WINIFRED HOLTBY: AN INFORMED VIEW … AND A PRESCIENT ONE?
At the end of May 1929, and after five years of a reforming Conservative government, the first general election at which everybody aged 21 and over could vote had resulted in no clear majority. Nationally, the Labour Party had won 287 seats in parliament against 260 for the Conservatives, and it was they who took office with the tacit support of 59 Liberals led by Lloyd George.
The following month the author, activist and Somerville College graduate Winifred Holtby assessed the fourteen women elected as MPs. They included Eleanor Rathbone, another Somerville graduate sitting as an Independent, and Megan Lloyd George, the sole Liberal. The three Conservatives were all returning to the Commons, the Duchess of Atholl, Lady Iveagh and Nancy Astor, as were three of the Labour women: Margaret Bondfield, Susan Lawrence and Ellen Wilkinson. The six new Labour women were Jennie Lee, Mary Agnes Hamilton, Cynthia Mosley, Marion Phillips, Ethel Bentham and Picton Turberville.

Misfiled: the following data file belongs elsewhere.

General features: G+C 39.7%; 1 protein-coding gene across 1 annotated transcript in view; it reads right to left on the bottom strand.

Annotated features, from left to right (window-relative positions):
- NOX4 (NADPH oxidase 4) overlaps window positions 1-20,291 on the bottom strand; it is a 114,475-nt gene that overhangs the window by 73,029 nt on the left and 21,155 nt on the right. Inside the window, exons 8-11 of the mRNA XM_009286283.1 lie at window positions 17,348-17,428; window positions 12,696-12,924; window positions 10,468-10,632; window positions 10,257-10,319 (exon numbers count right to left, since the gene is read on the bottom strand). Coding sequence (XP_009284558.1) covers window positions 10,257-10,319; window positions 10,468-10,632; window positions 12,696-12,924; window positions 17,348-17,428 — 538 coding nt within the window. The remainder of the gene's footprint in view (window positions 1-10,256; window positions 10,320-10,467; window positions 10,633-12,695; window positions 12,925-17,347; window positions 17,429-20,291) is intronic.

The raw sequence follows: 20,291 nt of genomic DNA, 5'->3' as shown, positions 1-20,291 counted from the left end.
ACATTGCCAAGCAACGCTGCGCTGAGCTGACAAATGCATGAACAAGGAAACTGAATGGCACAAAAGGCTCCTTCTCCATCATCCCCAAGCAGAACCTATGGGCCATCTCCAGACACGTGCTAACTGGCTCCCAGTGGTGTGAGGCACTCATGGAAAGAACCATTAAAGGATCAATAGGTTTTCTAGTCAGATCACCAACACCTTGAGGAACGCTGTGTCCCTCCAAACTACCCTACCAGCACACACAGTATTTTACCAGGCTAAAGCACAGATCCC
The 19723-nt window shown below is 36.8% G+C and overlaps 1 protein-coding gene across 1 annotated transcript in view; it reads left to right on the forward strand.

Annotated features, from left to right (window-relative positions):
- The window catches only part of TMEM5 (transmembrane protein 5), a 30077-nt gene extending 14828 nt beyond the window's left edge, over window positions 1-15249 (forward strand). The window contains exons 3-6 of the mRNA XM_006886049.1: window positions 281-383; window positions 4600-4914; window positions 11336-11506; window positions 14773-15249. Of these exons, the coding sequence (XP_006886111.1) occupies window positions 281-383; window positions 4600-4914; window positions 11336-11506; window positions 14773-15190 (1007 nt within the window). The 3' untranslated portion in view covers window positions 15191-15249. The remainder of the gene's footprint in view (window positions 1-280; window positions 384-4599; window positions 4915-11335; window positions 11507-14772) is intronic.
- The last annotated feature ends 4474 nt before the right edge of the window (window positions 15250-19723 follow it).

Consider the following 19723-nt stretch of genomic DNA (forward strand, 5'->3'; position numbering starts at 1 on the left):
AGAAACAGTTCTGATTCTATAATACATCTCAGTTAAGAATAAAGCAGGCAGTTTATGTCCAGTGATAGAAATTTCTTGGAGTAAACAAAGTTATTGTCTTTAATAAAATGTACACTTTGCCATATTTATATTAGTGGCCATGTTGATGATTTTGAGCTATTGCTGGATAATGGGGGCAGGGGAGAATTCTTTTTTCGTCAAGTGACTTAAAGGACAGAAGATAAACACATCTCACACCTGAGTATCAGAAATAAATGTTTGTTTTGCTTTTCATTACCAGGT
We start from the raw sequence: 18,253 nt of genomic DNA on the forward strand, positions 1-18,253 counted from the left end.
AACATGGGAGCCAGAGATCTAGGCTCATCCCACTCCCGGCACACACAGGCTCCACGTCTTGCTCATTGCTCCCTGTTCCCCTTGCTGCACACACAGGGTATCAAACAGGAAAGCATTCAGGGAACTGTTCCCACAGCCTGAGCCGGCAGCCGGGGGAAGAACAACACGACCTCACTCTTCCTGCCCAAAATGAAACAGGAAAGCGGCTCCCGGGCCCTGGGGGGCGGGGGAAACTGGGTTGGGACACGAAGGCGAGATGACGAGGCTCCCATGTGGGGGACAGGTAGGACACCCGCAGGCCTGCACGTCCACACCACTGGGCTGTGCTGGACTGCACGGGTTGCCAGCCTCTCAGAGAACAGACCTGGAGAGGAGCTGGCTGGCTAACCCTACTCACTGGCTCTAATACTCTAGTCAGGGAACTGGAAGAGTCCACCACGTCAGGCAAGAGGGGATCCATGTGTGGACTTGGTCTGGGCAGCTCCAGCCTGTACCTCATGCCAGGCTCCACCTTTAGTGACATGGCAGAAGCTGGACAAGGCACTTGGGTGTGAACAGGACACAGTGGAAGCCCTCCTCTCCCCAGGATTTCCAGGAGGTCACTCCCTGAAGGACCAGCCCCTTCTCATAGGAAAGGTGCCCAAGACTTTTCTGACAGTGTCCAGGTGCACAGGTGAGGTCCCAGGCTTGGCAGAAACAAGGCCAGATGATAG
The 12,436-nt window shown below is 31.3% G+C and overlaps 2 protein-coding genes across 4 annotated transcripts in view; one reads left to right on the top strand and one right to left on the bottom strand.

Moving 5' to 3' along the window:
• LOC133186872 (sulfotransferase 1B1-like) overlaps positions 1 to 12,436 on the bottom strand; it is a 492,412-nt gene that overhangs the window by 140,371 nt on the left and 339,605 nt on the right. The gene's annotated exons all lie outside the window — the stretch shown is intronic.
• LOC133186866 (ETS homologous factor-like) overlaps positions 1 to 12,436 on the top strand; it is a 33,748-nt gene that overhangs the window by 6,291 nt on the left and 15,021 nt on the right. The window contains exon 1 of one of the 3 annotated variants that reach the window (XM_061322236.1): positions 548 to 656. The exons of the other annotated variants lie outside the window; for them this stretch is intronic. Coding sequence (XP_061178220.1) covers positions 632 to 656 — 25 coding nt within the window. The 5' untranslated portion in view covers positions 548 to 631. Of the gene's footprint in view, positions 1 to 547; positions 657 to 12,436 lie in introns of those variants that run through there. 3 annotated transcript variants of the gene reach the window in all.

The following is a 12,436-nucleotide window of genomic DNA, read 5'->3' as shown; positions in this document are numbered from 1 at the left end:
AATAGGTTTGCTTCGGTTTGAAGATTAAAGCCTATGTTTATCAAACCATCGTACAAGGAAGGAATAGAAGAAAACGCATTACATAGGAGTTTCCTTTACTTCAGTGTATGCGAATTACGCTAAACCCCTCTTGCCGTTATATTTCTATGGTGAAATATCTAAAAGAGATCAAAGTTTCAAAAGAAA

Two things stand out:
– women constituted more than 50% of the electorate but only 2% of the 615 MPs;
– yet, or perhaps partly because of this, most of the fourteen remain known today.
In addition to the achievements for which, for example, Eleanor Rathbone, Ellen Wilkinson and Nancy Astor remain known, they also helped forge a path for women representatives in the future. But they did more than this for women.
Indeed, Winifred Holtby’s opening paragraph read:
‘The day will come when the presence of women in the House of Commons will be no more noticeable than that of men, when their political preoccupations will be determined by no consideration of sex, and when the grouping together of women members will be no more significant than the grouping of members who have travelled in the Dominions, or members with a scientific training. But that time has not yet arrived. The fourteen women in the new Parliament, though they differ in their interests, party allegiance, and experience, are bound together upon certain issues by the special position which women still hold under the law and the economic system as a class apart. Not one of them perhaps is a feminist before all other claims, but on certain questions all fourteen will stand together.’